Created on 05-05-201611:48 PM - edited 08-17-201912:33 PM
In previous article of the sereies, Enriching Telemetry Events, we walked through how to enrich a domain element of a given telemetry event with WhoIs data like home country, company associated with domain, etc. In this article, we will enrich with a special type of data called threat intel feeds. When a given telemetry event matches data in a threat Intel feed, an alert is generated.
Again, the customers requirement are the following:
The proxy events from Squid logs needs to ingested in real-time.
The proxy logs has to be parsed into a standardized JSON structure that Metron can understand.
In real-time, the squid proxy event needs to be enriched so that the domain named are enriched with the IP information
In real-time, the IP with in the proxy event must be checked against for threat intel feeds.
If there is a threat intel hit, an alert needs to be raised.
The end user must be able to see the new telemetry events and the alerts from the new data source.
All of this requirements will need to be implemented easily without writing any new java code.
In this article, we will walk you through how to do 4 and 5.
Threat Intel Framework Explained
Metron currently provides an extensible framework to plug in threat intel sources. Each threat intel source has two components: an enrichment data source and and enrichment bolt. The threat intelligence feeds are bulk loaded and streamed into a threat intelligence store similarly to how the enrichment feeds are loaded. The keys are loaded in a key-value format. The key is the indicator and the value is the JSON formatted description of what the indicator is. It is recommended to use a threat feed aggregator such as Soltra to dedup and normalize the feeds via Stix/Taxii. Metron provides an adapter that is able to read Soltra-produced Stix/Taxii feeds and stream them into Hbase, which is the data store of choice to back high speed threat intel lookups of Metron. Metron additionally provides a flat file and Stix bulk loader that can normalize, dedup, and bulk load or stream threat intel data into Hbase even without the use of a threat feed aggregator.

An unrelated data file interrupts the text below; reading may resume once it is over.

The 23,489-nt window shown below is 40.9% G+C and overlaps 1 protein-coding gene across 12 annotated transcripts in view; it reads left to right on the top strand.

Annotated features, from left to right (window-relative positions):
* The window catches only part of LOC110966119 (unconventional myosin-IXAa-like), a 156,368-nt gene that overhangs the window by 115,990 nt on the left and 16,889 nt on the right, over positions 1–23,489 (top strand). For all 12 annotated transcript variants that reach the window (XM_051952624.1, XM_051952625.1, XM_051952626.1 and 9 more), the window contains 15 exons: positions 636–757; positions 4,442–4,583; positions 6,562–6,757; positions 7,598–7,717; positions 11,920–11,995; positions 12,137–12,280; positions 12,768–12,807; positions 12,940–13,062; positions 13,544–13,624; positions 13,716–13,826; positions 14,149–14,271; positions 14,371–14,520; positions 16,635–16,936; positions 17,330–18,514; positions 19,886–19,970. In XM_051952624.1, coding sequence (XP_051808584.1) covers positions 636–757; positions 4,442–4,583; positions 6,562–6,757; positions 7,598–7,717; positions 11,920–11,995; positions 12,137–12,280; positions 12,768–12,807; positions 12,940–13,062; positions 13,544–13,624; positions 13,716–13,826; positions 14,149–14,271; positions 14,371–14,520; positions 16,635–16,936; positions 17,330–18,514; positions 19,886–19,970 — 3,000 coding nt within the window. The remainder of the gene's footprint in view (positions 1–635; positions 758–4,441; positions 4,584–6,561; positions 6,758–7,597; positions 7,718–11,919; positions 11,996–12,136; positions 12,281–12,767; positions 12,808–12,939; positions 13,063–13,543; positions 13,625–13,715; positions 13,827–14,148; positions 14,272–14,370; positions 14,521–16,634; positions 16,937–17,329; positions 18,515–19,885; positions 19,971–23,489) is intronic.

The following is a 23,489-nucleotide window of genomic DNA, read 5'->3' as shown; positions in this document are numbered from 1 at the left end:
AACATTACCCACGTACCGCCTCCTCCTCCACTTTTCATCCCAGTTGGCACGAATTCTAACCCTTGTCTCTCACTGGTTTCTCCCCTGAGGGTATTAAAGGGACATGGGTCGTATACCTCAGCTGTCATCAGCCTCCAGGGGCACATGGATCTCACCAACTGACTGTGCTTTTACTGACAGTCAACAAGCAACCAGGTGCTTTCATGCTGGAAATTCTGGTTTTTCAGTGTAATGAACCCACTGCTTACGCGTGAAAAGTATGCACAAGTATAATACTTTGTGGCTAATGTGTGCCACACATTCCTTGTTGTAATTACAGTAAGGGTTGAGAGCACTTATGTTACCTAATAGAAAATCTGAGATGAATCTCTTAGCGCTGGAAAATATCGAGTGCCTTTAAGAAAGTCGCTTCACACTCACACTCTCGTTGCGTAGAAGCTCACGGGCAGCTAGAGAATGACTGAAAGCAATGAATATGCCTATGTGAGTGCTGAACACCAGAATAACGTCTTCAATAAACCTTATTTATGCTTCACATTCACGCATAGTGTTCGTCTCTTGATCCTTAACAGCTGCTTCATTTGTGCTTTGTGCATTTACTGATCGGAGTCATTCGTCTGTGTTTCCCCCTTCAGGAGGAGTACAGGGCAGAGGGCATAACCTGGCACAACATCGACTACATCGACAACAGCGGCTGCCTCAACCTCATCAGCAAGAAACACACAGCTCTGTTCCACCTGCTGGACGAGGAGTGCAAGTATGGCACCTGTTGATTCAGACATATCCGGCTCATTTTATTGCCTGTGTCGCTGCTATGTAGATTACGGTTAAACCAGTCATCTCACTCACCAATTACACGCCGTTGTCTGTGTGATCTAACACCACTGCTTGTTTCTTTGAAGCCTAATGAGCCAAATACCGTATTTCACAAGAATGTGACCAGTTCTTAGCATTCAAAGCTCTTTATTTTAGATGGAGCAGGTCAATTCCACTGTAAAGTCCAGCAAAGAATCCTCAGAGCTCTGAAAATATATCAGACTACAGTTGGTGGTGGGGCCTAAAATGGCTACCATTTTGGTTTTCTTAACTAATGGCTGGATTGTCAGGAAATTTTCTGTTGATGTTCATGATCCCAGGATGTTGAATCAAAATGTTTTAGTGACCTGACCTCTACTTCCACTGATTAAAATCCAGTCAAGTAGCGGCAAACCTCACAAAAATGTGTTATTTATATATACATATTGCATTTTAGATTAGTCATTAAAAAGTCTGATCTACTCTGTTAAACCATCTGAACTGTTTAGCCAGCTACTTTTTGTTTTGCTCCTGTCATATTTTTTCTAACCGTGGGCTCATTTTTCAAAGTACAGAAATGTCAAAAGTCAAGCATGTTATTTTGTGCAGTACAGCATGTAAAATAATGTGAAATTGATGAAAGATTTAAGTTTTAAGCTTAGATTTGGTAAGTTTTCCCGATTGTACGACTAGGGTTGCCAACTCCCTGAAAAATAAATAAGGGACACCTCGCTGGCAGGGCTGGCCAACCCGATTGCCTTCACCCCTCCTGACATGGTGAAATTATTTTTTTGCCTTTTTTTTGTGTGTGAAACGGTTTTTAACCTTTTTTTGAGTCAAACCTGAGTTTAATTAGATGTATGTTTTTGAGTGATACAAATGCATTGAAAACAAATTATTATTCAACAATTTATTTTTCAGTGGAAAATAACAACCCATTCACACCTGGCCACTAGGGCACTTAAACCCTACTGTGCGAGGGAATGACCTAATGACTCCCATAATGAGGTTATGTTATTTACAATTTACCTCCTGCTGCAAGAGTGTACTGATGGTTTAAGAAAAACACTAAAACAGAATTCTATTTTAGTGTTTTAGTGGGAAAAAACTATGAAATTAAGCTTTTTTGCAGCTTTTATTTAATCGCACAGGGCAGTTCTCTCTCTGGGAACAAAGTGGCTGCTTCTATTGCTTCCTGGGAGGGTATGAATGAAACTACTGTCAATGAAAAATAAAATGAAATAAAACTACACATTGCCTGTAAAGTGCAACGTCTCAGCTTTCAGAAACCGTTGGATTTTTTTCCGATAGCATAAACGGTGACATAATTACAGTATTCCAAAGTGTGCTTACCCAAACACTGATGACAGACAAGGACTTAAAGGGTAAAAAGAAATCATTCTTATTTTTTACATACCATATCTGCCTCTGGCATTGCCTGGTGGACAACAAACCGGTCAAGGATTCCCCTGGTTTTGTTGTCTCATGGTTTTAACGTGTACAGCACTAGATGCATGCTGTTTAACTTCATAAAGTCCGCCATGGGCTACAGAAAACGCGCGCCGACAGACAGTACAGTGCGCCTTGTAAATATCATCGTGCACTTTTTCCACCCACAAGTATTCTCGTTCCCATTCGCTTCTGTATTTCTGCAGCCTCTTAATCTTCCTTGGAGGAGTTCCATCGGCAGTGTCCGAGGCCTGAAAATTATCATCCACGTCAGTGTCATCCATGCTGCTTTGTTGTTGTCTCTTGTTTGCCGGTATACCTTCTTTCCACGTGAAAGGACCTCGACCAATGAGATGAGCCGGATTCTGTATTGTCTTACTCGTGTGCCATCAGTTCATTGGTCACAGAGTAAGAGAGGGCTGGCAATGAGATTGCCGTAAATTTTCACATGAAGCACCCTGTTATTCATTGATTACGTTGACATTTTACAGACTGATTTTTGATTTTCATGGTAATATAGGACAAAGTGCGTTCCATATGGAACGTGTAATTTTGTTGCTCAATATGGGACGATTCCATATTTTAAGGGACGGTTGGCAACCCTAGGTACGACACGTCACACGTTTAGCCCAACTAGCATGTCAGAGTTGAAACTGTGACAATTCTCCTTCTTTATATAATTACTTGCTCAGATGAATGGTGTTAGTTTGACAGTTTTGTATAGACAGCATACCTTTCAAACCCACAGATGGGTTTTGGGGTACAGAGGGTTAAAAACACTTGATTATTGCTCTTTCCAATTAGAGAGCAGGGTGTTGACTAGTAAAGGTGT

The below diagram illustrates the architecture:
Step 1: Threat Intel Feed Source
Metron is designed to work with Stix/Taxii threat feeds, but can also be bulk loaded with threat data from a CSV file. In this example we will explore the CSV example. The same loader framework that is used for enrichment here is used for threat intelligence. Similarly to enrichments we need to setup a data.csv file, the extractor config JSON and the enrichment config JSON.
Now that we have the "Threat Intel Feed Source" , we need to now configure an extractor config file that describes the the source. Create a file called extractor_config_temp.json and put the following contents in it.
Cut and paste this file into a file called "enrichment_config_temp.json" on the virtual machine. Because copying and pasting from this blog will include some non-ascii invisible characters, to strip them out please run
Now that we have the threat intel source and threat intel config defined, we can now run the loader to move the data from the threat intel source to the Metron threat intel Store and store the enrichment config in zookeeper.
After this, the threat intel data will be loaded in Hbase and a Zookeeper mapping will be established. The data will be populated into Hbase table called threatintel. To verify that the logs were properly ingested into Hbase run the following command:
You should see the table bulk loaded with data from the CSV file. Now check if Zookeeper enrichment tag was properly populated: